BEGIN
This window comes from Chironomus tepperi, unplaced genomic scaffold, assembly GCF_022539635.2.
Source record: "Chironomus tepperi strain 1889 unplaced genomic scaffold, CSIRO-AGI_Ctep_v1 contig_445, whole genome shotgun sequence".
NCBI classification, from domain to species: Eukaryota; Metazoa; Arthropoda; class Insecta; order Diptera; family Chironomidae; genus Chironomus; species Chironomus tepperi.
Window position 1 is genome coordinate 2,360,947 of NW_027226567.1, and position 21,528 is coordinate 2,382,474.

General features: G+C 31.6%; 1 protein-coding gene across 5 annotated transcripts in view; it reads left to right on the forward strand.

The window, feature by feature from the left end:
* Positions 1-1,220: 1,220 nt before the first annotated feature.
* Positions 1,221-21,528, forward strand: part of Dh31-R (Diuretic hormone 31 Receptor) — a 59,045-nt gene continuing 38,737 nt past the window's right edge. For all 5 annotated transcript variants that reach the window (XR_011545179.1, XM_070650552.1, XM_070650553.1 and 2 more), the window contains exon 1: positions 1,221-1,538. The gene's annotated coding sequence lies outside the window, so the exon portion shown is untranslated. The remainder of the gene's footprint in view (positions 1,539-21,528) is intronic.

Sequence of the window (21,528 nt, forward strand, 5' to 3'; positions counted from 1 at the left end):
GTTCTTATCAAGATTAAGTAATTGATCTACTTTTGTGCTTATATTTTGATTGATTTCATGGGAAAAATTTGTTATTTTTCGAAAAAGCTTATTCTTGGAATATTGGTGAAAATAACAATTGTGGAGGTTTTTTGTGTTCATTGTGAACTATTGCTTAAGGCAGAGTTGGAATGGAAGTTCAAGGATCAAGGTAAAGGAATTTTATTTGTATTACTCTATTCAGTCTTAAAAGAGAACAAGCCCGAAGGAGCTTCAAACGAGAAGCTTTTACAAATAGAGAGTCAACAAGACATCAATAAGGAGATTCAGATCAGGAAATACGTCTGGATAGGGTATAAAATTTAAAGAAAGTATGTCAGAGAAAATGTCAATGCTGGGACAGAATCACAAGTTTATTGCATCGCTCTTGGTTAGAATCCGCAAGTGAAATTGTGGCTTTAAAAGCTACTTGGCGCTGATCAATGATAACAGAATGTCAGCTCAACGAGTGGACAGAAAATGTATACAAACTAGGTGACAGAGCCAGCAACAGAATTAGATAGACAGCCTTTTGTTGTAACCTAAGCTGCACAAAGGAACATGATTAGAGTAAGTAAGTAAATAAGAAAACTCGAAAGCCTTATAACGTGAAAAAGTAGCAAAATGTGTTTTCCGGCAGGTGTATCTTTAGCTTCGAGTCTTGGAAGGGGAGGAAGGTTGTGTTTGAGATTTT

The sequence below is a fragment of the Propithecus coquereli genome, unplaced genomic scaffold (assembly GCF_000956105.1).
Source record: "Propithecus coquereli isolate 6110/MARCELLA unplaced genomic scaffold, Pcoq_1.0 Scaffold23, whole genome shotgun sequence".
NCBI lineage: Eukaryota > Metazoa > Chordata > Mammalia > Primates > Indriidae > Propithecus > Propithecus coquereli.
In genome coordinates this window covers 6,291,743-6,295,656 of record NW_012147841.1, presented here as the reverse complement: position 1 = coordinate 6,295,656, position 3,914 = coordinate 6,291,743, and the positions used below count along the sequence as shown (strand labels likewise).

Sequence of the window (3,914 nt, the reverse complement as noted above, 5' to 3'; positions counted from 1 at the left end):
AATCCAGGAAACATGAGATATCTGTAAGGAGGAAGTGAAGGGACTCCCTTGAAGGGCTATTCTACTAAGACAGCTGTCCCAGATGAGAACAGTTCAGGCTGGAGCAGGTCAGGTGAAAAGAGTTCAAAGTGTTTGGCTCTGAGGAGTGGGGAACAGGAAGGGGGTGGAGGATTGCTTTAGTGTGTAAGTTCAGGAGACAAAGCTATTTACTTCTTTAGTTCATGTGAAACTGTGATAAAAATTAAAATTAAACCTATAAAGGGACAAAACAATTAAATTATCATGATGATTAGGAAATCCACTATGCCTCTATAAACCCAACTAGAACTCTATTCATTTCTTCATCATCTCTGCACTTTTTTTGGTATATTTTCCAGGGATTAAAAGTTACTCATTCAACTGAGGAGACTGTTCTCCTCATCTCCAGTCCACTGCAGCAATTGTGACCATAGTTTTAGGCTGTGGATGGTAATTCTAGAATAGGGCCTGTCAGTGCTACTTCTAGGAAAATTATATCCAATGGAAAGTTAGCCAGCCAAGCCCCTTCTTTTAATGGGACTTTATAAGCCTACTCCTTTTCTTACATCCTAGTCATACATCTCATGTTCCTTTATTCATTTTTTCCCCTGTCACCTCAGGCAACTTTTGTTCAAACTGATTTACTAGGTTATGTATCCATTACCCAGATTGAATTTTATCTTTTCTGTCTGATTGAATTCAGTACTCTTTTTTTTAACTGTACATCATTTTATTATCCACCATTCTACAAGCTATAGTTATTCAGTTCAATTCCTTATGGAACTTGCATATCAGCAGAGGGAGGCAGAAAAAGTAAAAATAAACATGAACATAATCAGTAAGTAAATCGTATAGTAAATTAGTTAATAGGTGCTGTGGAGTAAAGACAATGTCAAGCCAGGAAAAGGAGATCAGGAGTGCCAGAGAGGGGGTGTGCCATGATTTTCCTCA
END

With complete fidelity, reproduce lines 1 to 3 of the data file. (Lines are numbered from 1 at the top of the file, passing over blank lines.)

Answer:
This window comes from Chironomus tepperi, unplaced genomic scaffold, assembly GCF_022539635.2.
Source record: "Chironomus tepperi strain 1889 unplaced genomic scaffold, CSIRO-AGI_Ctep_v1 contig_445, whole genome shotgun sequence".
NCBI classification, from domain to species: Eukaryota; Metazoa; Arthropoda; class Insecta; order Diptera; family Chironomidae; genus Chironomus; species Chironomus tepperi.